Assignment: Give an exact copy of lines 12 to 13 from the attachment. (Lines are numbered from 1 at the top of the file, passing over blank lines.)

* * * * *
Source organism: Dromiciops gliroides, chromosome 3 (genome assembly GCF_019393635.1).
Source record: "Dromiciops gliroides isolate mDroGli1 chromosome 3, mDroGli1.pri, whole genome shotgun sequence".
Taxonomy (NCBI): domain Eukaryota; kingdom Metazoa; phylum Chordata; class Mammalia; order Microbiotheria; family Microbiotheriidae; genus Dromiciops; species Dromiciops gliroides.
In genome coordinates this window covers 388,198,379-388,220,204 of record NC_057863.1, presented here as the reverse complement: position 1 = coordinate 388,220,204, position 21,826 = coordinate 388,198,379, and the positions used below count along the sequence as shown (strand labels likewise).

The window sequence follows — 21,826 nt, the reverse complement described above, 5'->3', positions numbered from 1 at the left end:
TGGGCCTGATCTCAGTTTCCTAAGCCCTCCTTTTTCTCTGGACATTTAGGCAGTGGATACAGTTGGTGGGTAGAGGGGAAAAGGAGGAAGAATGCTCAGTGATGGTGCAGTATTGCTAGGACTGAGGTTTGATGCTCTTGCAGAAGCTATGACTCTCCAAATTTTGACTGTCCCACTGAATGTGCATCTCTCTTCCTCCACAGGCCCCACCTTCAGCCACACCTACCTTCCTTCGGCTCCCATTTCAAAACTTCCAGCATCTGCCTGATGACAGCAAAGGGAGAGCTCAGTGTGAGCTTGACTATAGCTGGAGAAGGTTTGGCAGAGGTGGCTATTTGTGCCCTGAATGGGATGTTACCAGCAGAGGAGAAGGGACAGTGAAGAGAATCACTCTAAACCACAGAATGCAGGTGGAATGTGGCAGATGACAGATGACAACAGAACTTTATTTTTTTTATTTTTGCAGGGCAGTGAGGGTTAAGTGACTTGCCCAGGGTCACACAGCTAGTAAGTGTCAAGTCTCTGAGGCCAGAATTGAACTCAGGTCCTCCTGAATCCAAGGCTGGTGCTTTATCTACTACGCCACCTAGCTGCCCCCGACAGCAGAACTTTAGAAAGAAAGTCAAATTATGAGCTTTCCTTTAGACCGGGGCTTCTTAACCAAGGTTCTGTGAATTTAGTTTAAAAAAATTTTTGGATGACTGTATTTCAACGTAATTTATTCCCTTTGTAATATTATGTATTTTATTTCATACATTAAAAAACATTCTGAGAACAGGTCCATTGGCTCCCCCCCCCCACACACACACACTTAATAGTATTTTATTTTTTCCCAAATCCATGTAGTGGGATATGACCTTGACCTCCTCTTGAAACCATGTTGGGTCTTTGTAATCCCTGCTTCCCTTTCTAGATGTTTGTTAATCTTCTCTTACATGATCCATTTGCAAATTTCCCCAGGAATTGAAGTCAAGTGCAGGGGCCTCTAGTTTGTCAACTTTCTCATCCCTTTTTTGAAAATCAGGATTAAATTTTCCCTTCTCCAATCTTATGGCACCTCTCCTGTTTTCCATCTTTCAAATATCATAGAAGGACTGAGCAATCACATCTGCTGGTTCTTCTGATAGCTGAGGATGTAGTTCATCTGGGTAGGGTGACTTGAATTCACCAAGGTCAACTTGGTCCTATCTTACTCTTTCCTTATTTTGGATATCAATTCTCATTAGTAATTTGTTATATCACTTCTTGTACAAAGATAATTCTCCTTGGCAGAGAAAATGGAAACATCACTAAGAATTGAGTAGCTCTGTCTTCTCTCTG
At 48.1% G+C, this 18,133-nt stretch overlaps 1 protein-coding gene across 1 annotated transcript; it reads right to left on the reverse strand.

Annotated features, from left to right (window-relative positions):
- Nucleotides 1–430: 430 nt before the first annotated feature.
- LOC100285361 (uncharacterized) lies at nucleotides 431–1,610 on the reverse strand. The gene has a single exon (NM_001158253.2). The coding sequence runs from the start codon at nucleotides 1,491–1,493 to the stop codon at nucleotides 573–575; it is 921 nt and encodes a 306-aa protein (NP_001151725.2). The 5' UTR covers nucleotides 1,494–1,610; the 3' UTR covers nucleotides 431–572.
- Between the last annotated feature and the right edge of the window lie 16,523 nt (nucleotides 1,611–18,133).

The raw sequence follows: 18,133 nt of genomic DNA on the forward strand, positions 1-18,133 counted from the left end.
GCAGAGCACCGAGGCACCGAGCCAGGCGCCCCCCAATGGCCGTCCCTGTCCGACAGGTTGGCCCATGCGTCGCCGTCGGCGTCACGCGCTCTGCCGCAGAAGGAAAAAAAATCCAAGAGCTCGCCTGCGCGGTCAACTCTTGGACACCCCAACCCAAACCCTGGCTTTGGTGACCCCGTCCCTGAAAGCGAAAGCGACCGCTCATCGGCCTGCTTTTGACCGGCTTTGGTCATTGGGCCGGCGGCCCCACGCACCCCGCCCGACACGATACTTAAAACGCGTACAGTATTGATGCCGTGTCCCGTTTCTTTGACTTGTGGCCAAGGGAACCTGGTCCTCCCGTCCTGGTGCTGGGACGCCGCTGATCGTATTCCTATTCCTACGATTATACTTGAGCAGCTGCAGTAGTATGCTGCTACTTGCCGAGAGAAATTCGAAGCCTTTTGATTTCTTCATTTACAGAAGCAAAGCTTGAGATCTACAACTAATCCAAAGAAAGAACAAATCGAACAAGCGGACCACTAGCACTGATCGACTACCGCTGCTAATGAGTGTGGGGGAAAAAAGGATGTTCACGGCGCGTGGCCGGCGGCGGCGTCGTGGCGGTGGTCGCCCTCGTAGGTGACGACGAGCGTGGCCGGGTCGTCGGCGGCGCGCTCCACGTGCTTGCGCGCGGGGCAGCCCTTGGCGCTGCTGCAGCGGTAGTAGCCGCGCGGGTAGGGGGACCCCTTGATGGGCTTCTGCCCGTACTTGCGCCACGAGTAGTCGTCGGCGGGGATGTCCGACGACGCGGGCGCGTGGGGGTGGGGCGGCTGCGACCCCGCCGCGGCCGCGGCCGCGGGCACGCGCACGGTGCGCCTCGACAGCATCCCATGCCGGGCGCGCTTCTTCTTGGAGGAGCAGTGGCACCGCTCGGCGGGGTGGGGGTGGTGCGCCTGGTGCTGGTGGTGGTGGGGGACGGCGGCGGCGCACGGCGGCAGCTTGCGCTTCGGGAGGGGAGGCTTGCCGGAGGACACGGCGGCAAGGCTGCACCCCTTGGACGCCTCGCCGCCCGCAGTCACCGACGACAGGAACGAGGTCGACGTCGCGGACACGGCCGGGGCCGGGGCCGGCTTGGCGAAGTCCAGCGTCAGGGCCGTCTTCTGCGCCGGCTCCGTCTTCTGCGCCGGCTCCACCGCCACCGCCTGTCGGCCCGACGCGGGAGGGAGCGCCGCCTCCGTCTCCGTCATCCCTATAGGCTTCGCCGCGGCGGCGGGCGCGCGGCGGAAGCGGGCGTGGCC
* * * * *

The raw sequence follows: 18,133 nt of genomic DNA on the forward strand, positions 1-18,133 counted from the left end.
GCAGAGCACCGAGGCACCGAGCCAGGCGCCCCCCAATGGCCGTCCCTGTCCGACAGGTTGGCCCATGCGTCGCCGTCGGCGTCACGCGCTCTGCCGCAGAAGGAAAAAAAATCCAAGAGCTCGCCTGCGCGGTCAACTCTTGGACACCCCAACCCAAACCCTGGCTTTGGTGACCCCGTCCCTGAAAGCGAAAGCGACCGCTCATCGGCCTGCTTTTGACCGGCTTTGGTCATTGGGCCGGCGGCCCCACGCACCCCGCCCGACACGATACTTAAAACGCGTACAGTATTGATGCCGTGTCCCGTTTCTTTGACTTGTGGCCAAGGGAACCTGGTCCTCCCGTCCTGGTGCTGGGACGCCGCTGATCGTATTCCTATTCCTACGATTATACTTGAGCAGCTGCAGTAGTATGCTGCTACTTGCCGAGAGAAATTCGAAGCCTTTTGATTTCTTCATTTACAGAAGCAAAGCTTGAGATCTACAACTAATCCAAAGAAAGAACAAATCGAACAAGCGGACCACTAGCACTGATCGACTACCGCTGCTAATGAGTGTGGGGGAAAAAAGGATGTTCACGGCGCGTGGCCGGCGGCGGCGTCGTGGCGGTGGTCGCCCTCGTAGGTGACGACGAGCGTGGCCGGGTCGTCGGCGGCGCGCTCCACGTGCTTGCGCGCGGGGCAGCCCTTGGCGCTGCTGCAGCGGTAGTAGCCGCGCGGGTAGGGGGACCCCTTGATGGGCTTCTGCCCGTACTTGCGCCACGAGTAGTCGTCGGCGGGGATGTCCGACGACGCGGGCGCGTGGGGGTGGGGCGGCTGCGACCCCGCCGCGGCCGCGGCCGCGGGCACGCGCACGGTGCGCCTCGACAGCATCCCATGCCGGGCGCGCTTCTTCTTGGAGGAGCAGTGGCACCGCTCGGCGGGGTGGGGGTGGTGCGCCTGGTGCTGGTGGTGGTGGGGGACGGCGGCGGCGCACGGCGGCAGCTTGCGCTTCGGGAGGGGAGGCTTGCCGGAGGACACGGCGGCAAGGCTGCACCCCTTGGACGCCTCGCCGCCCGCAGTCACCGACGACAGGAACGAGGTCGACGTCGCGGACACGGCCGGGGCCGGGGCCGGCTTGGCGAAGTCCAGCGTCAGGGCCGTCTTCTGCGCCGGCTCCGTCTTCTGCGCCGGCTCCACCGCCACCGCCTGTCGGCCCGACGCGGGAGGGAGCGCCGCCTCCGTCTCCGTCATCCCTATAGGCTTCGCCGCGGCGGCGGGCGCGCGGCGGAAGCGGGCGTGGCC